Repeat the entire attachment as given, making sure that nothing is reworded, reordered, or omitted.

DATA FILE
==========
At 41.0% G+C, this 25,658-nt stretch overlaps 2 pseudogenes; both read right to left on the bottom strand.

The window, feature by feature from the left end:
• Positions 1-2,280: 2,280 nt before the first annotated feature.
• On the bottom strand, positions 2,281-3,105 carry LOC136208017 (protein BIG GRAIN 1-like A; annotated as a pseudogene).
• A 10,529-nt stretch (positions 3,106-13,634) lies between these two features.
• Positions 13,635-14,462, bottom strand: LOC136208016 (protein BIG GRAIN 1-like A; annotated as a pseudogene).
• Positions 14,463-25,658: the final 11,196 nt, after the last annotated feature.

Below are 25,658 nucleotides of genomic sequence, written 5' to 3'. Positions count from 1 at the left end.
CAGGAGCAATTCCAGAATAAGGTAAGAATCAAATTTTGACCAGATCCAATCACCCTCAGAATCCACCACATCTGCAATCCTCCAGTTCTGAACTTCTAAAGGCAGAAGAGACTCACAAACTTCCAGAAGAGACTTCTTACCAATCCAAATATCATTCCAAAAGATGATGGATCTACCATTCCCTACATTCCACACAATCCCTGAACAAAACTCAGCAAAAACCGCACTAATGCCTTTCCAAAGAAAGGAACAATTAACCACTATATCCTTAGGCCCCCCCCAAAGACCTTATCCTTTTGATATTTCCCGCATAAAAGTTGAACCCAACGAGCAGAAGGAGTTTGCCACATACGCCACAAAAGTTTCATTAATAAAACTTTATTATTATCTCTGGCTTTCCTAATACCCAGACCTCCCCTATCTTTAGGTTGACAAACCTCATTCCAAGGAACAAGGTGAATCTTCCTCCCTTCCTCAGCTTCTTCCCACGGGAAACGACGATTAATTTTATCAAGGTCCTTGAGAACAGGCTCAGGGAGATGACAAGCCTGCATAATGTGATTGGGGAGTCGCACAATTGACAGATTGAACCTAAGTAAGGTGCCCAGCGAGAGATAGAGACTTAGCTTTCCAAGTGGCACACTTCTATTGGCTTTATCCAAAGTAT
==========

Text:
At 41.0% G+C, this 25,658-nt stretch overlaps 2 pseudogenes; both read right to left on the bottom strand.

The window, feature by feature from the left end:
• Positions 1-2,280: 2,280 nt before the first annotated feature.
• On the bottom strand, positions 2,281-3,105 carry LOC136208017 (protein BIG GRAIN 1-like A; annotated as a pseudogene).
• A 10,529-nt stretch (positions 3,106-13,634) lies between these two features.
• Positions 13,635-14,462, bottom strand: LOC136208016 (protein BIG GRAIN 1-like A; annotated as a pseudogene).
• Positions 14,463-25,658: the final 11,196 nt, after the last annotated feature.

Below are 25,658 nucleotides of genomic sequence, written 5' to 3'. Positions count from 1 at the left end.
CAGGAGCAATTCCAGAATAAGGTAAGAATCAAATTTTGACCAGATCCAATCACCCTCAGAATCCACCACATCTGCAATCCTCCAGTTCTGAACTTCTAAAGGCAGAAGAGACTCACAAACTTCCAGAAGAGACTTCTTACCAATCCAAATATCATTCCAAAAGATGATGGATCTACCATTCCCTACATTCCACACAATCCCTGAACAAAACTCAGCAAAAACCGCACTAATGCCTTTCCAAAGAAAGGAACAATTAACCACTATATCCTTAGGCCCCCCCCAAAGACCTTATCCTTTTGATATTTCCCGCATAAAAGTTGAACCCAACGAGCAGAAGGAGTTTGCCACATACGCCACAAAAGTTTCATTAATAAAACTTTATTATTATCTCTGGCTTTCCTAATACCCAGACCTCCCCTATCTTTAGGTTGACAAACCTCATTCCAAGGAACAAGGTGAATCTTCCTCCCTTCCTCAGCTTCTTCCCACGGGAAACGACGATTAATTTTATCAAGGTCCTTGAGAACAGGCTCAGGGAGATGACAAGCCTGCATAATGTGATTGGGGAGTCGCACAATTGACAGATTGAACCTAAGTAAGGTGCCCAGCGAGAGATAGAGACTTAGCTTTCCAAGTGGCACACTTCTATTGGCTTTATCCAAAGTAT